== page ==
Republican U.S. Senate candidate Roy Moore said, “Today, we remember one of the darkest days in our nation’s history. Thousands of innocent Americans lost their lives on 9/11 and many more have lost their lives since, fighting radical Islamic terrorism around the world. As a nation, we lost so much that September day. But what we gained was a reminder that through it all – even when facing down evil itself – American perseverance, courage, patriotism, and spirit will always prevail.”
U.S. Sen. Luther Strange, R-Ala., said, “The shock and pain of the 9/11 attacks are as vivid today as they were sixteen years ago, and each of us remembers where we were at that moment when the world changed. For America, it marks a time of collective mourning, national unity, and strengthened resolve. For a generation of brave men and women in uniform, it began a chapter of uncommon bravery and sacrifice in the face of senseless terrorism. Today, and every day, let us hold close the memory of those who fell in that first battle of the war against terror, and together resolve: never again.”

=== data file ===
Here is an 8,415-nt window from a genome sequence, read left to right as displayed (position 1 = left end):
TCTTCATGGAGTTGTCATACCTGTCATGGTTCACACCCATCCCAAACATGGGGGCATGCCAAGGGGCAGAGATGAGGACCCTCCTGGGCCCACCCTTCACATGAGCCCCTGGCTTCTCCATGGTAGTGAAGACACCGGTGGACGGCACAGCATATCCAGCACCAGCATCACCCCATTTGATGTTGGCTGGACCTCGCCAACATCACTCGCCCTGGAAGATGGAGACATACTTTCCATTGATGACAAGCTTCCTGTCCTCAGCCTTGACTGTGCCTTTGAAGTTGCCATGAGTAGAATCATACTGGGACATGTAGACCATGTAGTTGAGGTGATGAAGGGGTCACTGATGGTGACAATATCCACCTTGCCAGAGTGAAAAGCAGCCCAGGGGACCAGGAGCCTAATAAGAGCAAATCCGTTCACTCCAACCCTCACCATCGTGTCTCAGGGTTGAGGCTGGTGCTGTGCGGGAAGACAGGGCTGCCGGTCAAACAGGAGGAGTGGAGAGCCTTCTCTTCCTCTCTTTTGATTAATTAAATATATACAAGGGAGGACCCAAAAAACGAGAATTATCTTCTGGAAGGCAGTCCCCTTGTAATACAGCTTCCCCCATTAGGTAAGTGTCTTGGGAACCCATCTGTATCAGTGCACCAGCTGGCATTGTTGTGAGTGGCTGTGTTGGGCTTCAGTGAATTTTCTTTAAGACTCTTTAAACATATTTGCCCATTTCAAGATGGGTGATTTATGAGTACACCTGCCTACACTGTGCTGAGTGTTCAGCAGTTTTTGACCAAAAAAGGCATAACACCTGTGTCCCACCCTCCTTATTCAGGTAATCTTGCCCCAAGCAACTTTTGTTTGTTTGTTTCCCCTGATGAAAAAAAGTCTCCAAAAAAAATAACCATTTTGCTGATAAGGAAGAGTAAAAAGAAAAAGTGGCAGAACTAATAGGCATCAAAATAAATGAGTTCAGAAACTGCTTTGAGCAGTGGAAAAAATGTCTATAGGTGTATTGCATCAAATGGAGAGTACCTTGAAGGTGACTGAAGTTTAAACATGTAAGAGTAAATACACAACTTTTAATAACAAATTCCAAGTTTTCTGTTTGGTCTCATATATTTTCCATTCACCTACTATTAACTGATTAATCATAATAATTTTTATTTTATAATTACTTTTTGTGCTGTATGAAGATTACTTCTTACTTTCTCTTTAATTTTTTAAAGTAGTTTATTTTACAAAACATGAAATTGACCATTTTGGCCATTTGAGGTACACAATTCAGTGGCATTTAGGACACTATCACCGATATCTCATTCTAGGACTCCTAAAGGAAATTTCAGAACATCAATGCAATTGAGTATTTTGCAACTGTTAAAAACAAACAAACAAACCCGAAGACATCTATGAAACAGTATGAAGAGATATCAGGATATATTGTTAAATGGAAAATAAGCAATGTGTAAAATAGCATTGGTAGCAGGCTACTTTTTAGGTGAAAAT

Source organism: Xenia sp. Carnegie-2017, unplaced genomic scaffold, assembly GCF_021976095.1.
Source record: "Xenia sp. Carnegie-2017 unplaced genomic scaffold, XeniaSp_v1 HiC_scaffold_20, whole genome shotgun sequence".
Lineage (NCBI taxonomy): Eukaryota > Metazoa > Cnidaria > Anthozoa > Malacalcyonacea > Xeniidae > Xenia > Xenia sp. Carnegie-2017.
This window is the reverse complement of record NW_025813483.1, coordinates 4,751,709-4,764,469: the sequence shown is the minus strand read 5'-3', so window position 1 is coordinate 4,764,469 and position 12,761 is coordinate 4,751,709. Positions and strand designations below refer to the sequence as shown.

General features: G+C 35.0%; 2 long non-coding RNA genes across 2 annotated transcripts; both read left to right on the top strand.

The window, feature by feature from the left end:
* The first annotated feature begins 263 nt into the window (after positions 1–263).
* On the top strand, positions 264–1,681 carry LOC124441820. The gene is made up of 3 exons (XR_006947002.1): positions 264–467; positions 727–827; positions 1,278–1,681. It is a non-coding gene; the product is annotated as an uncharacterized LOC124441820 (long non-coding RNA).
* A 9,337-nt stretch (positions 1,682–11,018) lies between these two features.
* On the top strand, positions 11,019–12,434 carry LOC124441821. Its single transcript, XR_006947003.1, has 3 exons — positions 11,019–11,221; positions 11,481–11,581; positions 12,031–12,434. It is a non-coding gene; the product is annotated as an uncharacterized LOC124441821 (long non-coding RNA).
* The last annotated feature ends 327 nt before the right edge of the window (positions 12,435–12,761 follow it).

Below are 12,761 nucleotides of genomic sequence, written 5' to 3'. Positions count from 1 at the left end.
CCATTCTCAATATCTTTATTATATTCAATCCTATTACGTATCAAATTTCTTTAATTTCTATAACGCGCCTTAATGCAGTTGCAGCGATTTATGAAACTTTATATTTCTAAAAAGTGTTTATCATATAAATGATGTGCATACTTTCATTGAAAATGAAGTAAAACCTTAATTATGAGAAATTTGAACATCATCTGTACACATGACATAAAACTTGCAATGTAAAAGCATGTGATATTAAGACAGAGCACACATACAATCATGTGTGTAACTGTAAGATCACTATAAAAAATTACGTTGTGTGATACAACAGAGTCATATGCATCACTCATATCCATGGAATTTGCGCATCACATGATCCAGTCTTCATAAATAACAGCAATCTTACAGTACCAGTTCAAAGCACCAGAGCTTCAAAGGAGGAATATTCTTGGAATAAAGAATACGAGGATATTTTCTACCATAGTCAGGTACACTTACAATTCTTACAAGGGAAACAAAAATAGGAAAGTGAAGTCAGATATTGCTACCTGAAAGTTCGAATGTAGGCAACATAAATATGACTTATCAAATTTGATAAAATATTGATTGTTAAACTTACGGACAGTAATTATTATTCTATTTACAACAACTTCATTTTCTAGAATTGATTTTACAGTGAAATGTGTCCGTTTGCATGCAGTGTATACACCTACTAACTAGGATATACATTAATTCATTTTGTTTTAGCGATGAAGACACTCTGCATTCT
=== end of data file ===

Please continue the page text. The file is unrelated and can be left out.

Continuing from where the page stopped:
Strange and Moore will be on the ballot in a Republican Party Primary runoff on September 26 for the Senate seat vacated by Jeff Sessions, who is now U.S. Attorney General.
U.S. Rep. Mike Rogers, R-Saks, said, “September 11th was a dark day for our country with the deadly terrorist attacks in 2001 and the attack in Benghazi in 2012. We will never forget and I hope folks across East Alabama will say a special prayer for our country and the families that lost loved ones. May God continue to bless the United States of America.”
U.S. Rep. Mo Brooks, R-Huntsville, said, “On this day sixteen years ago, America showed the world our strength. When we needed to most, Americans banded together and united against forces that aimed to destroy our way of life. We will #NeverForget the souls lost that day and we honor those who have given their lives since defending our country by preserving their memory.”